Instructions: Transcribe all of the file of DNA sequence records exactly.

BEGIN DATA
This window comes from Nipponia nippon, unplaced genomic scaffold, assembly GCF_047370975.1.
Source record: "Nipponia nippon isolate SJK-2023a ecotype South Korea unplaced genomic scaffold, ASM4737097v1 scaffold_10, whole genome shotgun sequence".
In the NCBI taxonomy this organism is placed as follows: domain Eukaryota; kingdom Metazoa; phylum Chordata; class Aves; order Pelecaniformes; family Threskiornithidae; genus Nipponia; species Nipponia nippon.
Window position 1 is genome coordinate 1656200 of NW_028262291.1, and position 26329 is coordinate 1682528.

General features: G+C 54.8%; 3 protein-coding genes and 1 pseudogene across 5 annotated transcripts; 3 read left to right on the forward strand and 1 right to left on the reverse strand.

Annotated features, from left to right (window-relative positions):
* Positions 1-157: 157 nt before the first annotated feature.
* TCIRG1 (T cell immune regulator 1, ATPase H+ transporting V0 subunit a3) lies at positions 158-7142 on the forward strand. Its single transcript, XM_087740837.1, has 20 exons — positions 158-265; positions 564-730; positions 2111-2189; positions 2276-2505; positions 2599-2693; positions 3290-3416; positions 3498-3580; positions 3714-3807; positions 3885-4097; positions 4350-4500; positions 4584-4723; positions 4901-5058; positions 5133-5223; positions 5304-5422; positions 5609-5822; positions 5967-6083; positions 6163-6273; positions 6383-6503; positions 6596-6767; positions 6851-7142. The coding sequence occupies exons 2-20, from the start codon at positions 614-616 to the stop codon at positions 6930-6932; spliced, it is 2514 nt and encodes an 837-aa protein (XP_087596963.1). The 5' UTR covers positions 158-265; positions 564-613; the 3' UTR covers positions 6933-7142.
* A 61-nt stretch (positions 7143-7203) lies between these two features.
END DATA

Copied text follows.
This window comes from Nipponia nippon, unplaced genomic scaffold, assembly GCF_047370975.1.
Source record: "Nipponia nippon isolate SJK-2023a ecotype South Korea unplaced genomic scaffold, ASM4737097v1 scaffold_10, whole genome shotgun sequence".
In the NCBI taxonomy this organism is placed as follows: domain Eukaryota; kingdom Metazoa; phylum Chordata; class Aves; order Pelecaniformes; family Threskiornithidae; genus Nipponia; species Nipponia nippon.
Window position 1 is genome coordinate 1656200 of NW_028262291.1, and position 26329 is coordinate 1682528.

General features: G+C 54.8%; 3 protein-coding genes and 1 pseudogene across 5 annotated transcripts; 3 read left to right on the forward strand and 1 right to left on the reverse strand.

Annotated features, from left to right (window-relative positions):
* Positions 1-157: 157 nt before the first annotated feature.
* TCIRG1 (T cell immune regulator 1, ATPase H+ transporting V0 subunit a3) lies at positions 158-7142 on the forward strand. Its single transcript, XM_087740837.1, has 20 exons — positions 158-265; positions 564-730; positions 2111-2189; positions 2276-2505; positions 2599-2693; positions 3290-3416; positions 3498-3580; positions 3714-3807; positions 3885-4097; positions 4350-4500; positions 4584-4723; positions 4901-5058; positions 5133-5223; positions 5304-5422; positions 5609-5822; positions 5967-6083; positions 6163-6273; positions 6383-6503; positions 6596-6767; positions 6851-7142. The coding sequence occupies exons 2-20, from the start codon at positions 614-616 to the stop codon at positions 6930-6932; spliced, it is 2514 nt and encodes an 837-aa protein (XP_087596963.1). The 5' UTR covers positions 158-265; positions 564-613; the 3' UTR covers positions 6933-7142.
* A 61-nt stretch (positions 7143-7203) lies between these two features.